It was a rare moment for the tiny Central American nation, and the authorities touted the news: In one span of 24 hours, El Salvador saw no killings.
National Civil Police Commissioner Howard Cotto made the announcement at a news conference Thursday, saying that the previous day, the country “closed with zero homicides.”
In the nation of 6 million people, the last time a day occurred with no known killings was nearly two years ago, on Jan. 22, 2015, according to records kept by The Associated Press. A slaying-free day also happened once in 2013 and on two days the previous year.
Cotto said that although the authorities recorded one person dead Wednesday, the victim was killed two days earlier, meaning that no killings occurred during Wednesday’s 24-hour span.
The momentous occasion was celebrated on local news outlets and on social media, allowing Salvadorans to “breathe peace” for one day, as one local reporter said on Twitter. But hours later, the bloodshed would continue in the gang-ridden country that has earned the unfortunate title of the hemisphere’s murder capital and one of the world’s deadliest.
In the first 11 days on 2017, 99 homicides have been reported, averaging nine violent deaths a day, Cotto said. Last year the country averaged roughly 14 murders a day. Cotto pointed out that by this date last year, El Salvador had recorded more than 250 slayings in a country smaller in size than the state of Massachusetts.
Authorities claim that the government’s fierce crackdown on gangs has led to a reduction in violent deaths. In 2016, the country recorded 20 percent fewer homicides than the previous year, when killings peaked at 104 per 100,000 residents, the highest rate for any nation not in open war that year.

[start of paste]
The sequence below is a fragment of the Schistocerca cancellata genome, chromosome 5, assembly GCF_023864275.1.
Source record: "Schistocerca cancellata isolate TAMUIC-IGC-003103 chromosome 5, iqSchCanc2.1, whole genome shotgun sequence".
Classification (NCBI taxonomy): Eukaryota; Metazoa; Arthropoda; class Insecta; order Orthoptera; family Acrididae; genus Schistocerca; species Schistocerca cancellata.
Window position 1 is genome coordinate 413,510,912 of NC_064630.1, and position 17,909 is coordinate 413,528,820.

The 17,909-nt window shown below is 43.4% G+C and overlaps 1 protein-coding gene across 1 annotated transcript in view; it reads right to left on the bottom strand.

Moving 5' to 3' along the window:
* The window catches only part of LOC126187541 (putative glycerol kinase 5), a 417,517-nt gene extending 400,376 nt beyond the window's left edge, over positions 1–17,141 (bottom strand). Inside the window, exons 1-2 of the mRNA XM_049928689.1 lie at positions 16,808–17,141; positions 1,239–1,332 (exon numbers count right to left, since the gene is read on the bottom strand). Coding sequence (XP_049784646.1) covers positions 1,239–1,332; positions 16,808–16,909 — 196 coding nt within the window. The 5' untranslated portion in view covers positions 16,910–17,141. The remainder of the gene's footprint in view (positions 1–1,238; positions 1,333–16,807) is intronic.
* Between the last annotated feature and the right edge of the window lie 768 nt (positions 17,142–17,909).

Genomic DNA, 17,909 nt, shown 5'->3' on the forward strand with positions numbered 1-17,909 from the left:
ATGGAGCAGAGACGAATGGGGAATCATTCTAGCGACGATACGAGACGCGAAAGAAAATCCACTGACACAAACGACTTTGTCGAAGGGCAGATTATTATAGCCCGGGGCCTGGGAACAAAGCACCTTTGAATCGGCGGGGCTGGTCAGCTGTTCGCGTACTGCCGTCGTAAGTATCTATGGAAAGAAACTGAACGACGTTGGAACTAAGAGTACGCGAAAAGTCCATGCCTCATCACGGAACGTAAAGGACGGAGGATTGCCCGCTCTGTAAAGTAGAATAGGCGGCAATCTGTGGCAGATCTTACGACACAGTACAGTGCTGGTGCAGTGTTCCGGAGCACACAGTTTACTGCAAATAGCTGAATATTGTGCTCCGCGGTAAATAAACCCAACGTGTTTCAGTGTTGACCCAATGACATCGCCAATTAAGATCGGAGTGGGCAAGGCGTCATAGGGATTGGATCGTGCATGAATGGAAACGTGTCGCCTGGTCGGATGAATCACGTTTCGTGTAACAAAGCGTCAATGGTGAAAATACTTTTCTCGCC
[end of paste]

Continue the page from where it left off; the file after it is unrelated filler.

After a truce between El Salvador’s two most powerful street gangs – Mara Salvatrucha and the 18th Street gang – crumbled in 2014, the death toll has spiked to the highest levels since the country’s civil war ended in 1992, prompting what some Salvadorans refer to as a new civil war. The violence is one of the main reasons migration from El Salvador to the U.S. has surged. Since the start of 2014, nearly a quarter-million Salvadorans have been apprehended in transit by U.S. and Mexican immigration officials.
“We want there to be no more death, that our youth stop being beleaguered by gangs and by the authorities, who we know sometimes come here to beat and to kill,” he said.
In response to the police crackdown, the gangs have begun targeting law enforcement, killing more than 60 police officers in 2015, nearly double the total of the year before. The attorney general’s office recently accused Mara Salvatrucha, also known as MS-13, of planning to assemble a 500-man unit of trained gang members to attack security forces.
On Thursday, a day after the country’s brief respite from violent deaths, a police officer was killed in the department of San Salvador, the second agent killed so far this year, the attorney general’s office said. According to authorities, the officer was off duty and had left the house to pay a cable receipt, when two subjects on a motorcycle shot him, local media outlets reported.
Vice President Oscar Ortiz promised to lead a “frontal fight” against crime, with efforts to reduce average daily homicide numbers to single digits.
“A criminal group cannot compete with the state,” Ortiz said. “This year we will deepen the blows to criminal structures.”
While some leaders and citizens touted Wednesday’s brief reprieve on social media, others expressed far less optimism.
“The country is so bad that one day without homicide causes news,” one tweet read.
“And the missing?” said another. “And the undetermined deaths?”
Featured Image: AP
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